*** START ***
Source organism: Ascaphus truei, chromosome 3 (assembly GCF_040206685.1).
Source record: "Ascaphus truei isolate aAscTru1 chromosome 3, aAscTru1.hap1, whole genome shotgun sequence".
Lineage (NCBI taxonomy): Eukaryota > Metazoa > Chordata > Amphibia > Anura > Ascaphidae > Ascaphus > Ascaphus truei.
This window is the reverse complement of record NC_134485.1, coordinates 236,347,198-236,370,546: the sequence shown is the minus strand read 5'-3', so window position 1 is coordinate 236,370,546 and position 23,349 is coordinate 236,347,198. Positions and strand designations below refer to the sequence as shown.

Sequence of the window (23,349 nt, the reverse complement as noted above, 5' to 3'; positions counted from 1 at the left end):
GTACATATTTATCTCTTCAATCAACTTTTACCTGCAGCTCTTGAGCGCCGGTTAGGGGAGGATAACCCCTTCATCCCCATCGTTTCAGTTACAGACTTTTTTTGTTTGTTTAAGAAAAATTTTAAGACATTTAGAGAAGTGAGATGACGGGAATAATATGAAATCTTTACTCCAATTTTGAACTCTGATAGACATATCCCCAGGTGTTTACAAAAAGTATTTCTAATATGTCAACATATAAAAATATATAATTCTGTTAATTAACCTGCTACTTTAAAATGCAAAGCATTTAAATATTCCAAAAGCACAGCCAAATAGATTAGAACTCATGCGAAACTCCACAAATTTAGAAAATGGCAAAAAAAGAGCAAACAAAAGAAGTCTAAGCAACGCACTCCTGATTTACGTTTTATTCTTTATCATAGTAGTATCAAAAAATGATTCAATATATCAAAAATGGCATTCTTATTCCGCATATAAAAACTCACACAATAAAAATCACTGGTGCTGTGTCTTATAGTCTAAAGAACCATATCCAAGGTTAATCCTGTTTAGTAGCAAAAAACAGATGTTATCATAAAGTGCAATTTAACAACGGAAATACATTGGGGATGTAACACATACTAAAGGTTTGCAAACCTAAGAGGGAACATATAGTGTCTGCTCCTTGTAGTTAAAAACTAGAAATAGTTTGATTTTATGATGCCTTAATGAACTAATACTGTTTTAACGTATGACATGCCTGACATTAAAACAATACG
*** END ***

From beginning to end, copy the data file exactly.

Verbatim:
Source organism: Ascaphus truei, chromosome 3 (assembly GCF_040206685.1).
Source record: "Ascaphus truei isolate aAscTru1 chromosome 3, aAscTru1.hap1, whole genome shotgun sequence".
Lineage (NCBI taxonomy): Eukaryota > Metazoa > Chordata > Amphibia > Anura > Ascaphidae > Ascaphus > Ascaphus truei.
This window is the reverse complement of record NC_134485.1, coordinates 236,347,198-236,370,546: the sequence shown is the minus strand read 5'-3', so window position 1 is coordinate 236,370,546 and position 23,349 is coordinate 236,347,198. Positions and strand designations below refer to the sequence as shown.

Sequence of the window (23,349 nt, the reverse complement as noted above, 5' to 3'; positions counted from 1 at the left end):
GTACATATTTATCTCTTCAATCAACTTTTACCTGCAGCTCTTGAGCGCCGGTTAGGGGAGGATAACCCCTTCATCCCCATCGTTTCAGTTACAGACTTTTTTTGTTTGTTTAAGAAAAATTTTAAGACATTTAGAGAAGTGAGATGACGGGAATAATATGAAATCTTTACTCCAATTTTGAACTCTGATAGACATATCCCCAGGTGTTTACAAAAAGTATTTCTAATATGTCAACATATAAAAATATATAATTCTGTTAATTAACCTGCTACTTTAAAATGCAAAGCATTTAAATATTCCAAAAGCACAGCCAAATAGATTAGAACTCATGCGAAACTCCACAAATTTAGAAAATGGCAAAAAAAGAGCAAACAAAAGAAGTCTAAGCAACGCACTCCTGATTTACGTTTTATTCTTTATCATAGTAGTATCAAAAAATGATTCAATATATCAAAAATGGCATTCTTATTCCGCATATAAAAACTCACACAATAAAAATCACTGGTGCTGTGTCTTATAGTCTAAAGAACCATATCCAAGGTTAATCCTGTTTAGTAGCAAAAAACAGATGTTATCATAAAGTGCAATTTAACAACGGAAATACATTGGGGATGTAACACATACTAAAGGTTTGCAAACCTAAGAGGGAACATATAGTGTCTGCTCCTTGTAGTTAAAAACTAGAAATAGTTTGATTTTATGATGCCTTAATGAACTAATACTGTTTTAACGTATGACATGCCTGACATTAAAACAATACG